Indigenous territories and their inhabitants are being increasingly threatened. Land grabs by illegal miners (garimpeiros), estate owners (fazendeiros) and timber entrepreneurs (madeireiros) are increasing, dramatically coupled by an growing death toll: from 110 in 2017 to 135 in 2018. The Report on Violence Against Indigenous peoples in Brazil – 2018” drawn up by the Indigenous Missionary Council (CIMI), presented yesterday in Brasilia, shows a worrying increase in land seizures, timber theft, illegal gold mining, water contamination, land invasion and even the demarcation of land lots in indigenous territories. In some cases, “the very survival of native communities in Brazil is at stake”, states the Report. SIR collected a number of urgent appeals and alarms, such as that of the Munduruku people, attacked and threatened by the garimpeiros.
Skyrocketing rates of land “invasions” in 2019. The figures speak for themselves. As many as 109 episodes of “possessive invasions, illegal exploitation of natural resources and damage to property” were registered last year, with 96 incidents in 2017. As many as 160 such cases were reported in the indigenous lands of Brazil according to data for the first nine months of 2019 released by the Catholic Indigenous Missionary Council – CIMI.
The number of reported murders of indigenous people, often social leaders fighting for their collective rights, has also increased, with as many as 135 deaths in 2018. The highest death toll was recorded in Roraima (62), followed by Mato Grosso do Sul (38), while 110 activists were killed in 2017.Of the 1,290 indigenous lands in Brazil, 821 (63%) are the object of legal disputes with the State, for example for the completion of the demarcation process and registration as a traditional indigenous territory at the Union Heritage Secretariat (SPU). Of these 821, 528 territories (64%) have not yet been recognized by the Government.
Ancestral lands sold lot by lot. “Invaders would enter our territory stealing timber, minerals, and undermining biodiversity. But we knew they would leave sooner or later. Today they claim ownership of invaded land. They parcel out ancestral lands which they sell lot by lot,” said Antonio Eduardo Cerqueira de Oliveira, CIMI executive Secretary. What is rarely mentioned is the fact that “these lands are exclusively reserved to indigenous populations but they are owned by State: indigenous lands are national heritage. So it can rightly be said that the entire Brazilian society is being damaged, somewhat extorted. In fact even when the lands are not destroyed completely, this natural heritage is seized and sold to a privileged few, namely, the criminal invaders.”
Attacks by illegal gold miners in the Parà State. An example of the incidents denounced in the CIMI Report comes from the Brazilian state of Parà, in the Amazon, where the indigenous Munduruku people living in the region of the Tapajós basin, in the southern area of the State, are victims of constant threats by groups of gunmen, with ongoing occupation of indigenous lands. It’s an increasingly insupportable “Far-West” situation, while judicial authorities and law enforcement agencies fail to intervene, despite repeated complaints.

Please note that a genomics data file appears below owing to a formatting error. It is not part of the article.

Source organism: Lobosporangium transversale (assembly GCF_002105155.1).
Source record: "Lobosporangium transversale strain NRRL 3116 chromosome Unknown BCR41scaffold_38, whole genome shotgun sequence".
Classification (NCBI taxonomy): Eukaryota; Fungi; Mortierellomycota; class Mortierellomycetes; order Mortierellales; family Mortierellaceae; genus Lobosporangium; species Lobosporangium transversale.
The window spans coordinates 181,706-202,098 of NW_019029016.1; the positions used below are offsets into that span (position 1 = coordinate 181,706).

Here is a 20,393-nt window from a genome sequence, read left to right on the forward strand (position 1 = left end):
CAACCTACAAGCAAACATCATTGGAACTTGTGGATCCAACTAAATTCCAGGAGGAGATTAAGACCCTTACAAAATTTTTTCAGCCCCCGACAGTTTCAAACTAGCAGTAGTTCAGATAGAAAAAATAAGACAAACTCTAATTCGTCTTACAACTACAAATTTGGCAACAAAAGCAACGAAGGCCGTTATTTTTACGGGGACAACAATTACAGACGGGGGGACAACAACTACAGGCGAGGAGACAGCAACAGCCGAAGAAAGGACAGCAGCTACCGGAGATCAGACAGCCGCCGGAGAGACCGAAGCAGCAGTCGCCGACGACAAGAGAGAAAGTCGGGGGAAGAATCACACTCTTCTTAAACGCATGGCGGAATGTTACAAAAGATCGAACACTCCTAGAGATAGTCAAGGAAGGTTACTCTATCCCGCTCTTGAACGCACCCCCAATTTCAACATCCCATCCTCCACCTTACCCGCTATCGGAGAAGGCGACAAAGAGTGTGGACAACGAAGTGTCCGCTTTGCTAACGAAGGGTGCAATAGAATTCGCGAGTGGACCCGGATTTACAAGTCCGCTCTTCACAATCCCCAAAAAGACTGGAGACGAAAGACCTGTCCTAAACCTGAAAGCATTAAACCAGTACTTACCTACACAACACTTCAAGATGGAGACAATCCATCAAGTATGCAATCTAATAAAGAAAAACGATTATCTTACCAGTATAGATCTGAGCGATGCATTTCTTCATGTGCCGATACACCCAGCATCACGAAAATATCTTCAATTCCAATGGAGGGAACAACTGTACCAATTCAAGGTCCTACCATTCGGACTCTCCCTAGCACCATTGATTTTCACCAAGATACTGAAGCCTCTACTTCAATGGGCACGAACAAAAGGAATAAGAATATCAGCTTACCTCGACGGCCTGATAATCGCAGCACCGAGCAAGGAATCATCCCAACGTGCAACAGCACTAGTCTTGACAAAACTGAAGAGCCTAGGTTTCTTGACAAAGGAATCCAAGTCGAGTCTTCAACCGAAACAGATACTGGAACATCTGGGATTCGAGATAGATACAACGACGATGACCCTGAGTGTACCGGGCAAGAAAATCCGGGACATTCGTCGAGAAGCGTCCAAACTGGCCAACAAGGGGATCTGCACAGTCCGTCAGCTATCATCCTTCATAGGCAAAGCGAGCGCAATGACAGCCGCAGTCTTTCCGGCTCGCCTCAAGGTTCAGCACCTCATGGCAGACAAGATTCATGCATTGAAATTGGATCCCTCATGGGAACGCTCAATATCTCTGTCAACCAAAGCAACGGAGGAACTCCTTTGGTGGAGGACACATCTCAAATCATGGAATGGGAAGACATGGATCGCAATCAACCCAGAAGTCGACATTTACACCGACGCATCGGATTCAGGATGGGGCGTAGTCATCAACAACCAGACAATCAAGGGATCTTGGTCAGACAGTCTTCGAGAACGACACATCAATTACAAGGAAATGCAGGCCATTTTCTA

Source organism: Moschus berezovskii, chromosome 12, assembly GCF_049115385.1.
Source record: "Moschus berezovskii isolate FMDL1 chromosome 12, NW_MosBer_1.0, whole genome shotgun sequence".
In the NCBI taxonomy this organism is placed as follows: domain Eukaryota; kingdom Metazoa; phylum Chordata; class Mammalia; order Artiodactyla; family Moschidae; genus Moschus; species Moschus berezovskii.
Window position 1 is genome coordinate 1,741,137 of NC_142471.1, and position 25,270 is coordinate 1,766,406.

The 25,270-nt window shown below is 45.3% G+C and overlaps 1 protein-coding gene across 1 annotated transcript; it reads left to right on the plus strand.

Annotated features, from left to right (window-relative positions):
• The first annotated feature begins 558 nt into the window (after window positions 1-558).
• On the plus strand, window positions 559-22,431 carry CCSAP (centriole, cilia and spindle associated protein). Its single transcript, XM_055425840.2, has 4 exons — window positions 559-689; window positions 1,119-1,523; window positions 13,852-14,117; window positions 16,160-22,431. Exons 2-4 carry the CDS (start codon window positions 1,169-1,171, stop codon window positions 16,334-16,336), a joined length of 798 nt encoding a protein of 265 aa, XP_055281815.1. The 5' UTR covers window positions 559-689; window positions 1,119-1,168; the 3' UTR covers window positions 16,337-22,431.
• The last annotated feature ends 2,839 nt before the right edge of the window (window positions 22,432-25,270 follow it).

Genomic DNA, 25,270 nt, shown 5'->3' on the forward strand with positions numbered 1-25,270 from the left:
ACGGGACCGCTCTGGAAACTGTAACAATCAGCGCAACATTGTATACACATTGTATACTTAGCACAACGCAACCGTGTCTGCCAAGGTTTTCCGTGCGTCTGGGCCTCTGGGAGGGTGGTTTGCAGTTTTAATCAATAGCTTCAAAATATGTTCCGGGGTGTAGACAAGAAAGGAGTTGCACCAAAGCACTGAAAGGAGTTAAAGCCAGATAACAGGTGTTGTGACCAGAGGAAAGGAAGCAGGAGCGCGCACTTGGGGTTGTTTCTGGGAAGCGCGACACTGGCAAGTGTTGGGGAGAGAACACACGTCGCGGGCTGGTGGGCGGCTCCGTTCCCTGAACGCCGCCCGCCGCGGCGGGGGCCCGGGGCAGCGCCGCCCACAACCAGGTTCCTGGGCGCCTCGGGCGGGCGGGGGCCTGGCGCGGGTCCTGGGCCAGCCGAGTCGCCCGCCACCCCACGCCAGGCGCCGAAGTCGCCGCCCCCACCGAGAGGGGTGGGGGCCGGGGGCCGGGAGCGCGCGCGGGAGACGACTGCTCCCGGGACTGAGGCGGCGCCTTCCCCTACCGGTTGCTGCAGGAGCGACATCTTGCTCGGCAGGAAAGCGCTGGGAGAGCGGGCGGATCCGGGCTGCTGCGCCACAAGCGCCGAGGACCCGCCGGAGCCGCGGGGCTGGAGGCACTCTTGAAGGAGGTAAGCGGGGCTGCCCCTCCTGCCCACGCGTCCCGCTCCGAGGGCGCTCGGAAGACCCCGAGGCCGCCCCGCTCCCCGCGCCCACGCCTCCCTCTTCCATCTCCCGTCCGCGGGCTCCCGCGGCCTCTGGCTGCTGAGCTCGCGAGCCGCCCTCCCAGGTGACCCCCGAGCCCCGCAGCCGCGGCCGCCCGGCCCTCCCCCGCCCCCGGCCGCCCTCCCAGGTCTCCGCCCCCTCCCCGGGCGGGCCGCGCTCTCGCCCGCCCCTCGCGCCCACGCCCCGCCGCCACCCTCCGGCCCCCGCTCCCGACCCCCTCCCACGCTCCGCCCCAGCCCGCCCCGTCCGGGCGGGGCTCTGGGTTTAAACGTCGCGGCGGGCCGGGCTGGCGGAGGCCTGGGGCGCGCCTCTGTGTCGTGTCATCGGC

“A few days ago bands of garimpeiros, the illegal gold miners, threatened the Munduruku indigenous people”, Franciscan Father João Messias Sousa told SIR. Father Sousa has been working in the Tapajós area for many years and will be attending a meeting in the next few weeks in the framework of the Synod for the Pan-Amazon. “They threatened me too”, he added. “The situation of indigenous people is growing increasingly insecure.”
The garimpeiros’ invasion continues unstopped. In addition to the threats, the effects of an indiscriminate and uncontrolled mining activity are clearly visible in the environment. “In particular – continued Fr Sousa – mercury pollution in water streams causes fish to die, depriving the Munduruku people of a fundamental source of sustenance. The gold miners also try to turn the natives against each other”, pointed out Father Sousa.
We have been denouncing this situation for a long time, and we recently lodged a complaint with the Federal Public Prosecutor’s Office in Santarém.It’s a long-dated problem, but with the ruling government in Brazil these groups feel invincible.” The situation was documented in footage and videos released by the native peoples. There appears to be an inexorable invasion with massive deployment of forces: “they arrived with 240 vehicles and lorries”, remarked the Franciscan Father. A small army of approximately 500 people, as documented in the above-mentioned CIMI Report.
The complaint was filed by the cacique, the leaders of indigenous groups in the region, requesting support against the threats and invasion of their lands: “We ask for help. We are asking you to intervene to prevent our lives and the life of creation from being destroyed. We urge the Federal Public Prosecutor to take action against these gangs that are occupying our land and are relentlessly destroying it.” “We are worn out, we want to live in peace”, added the Munduruku natives.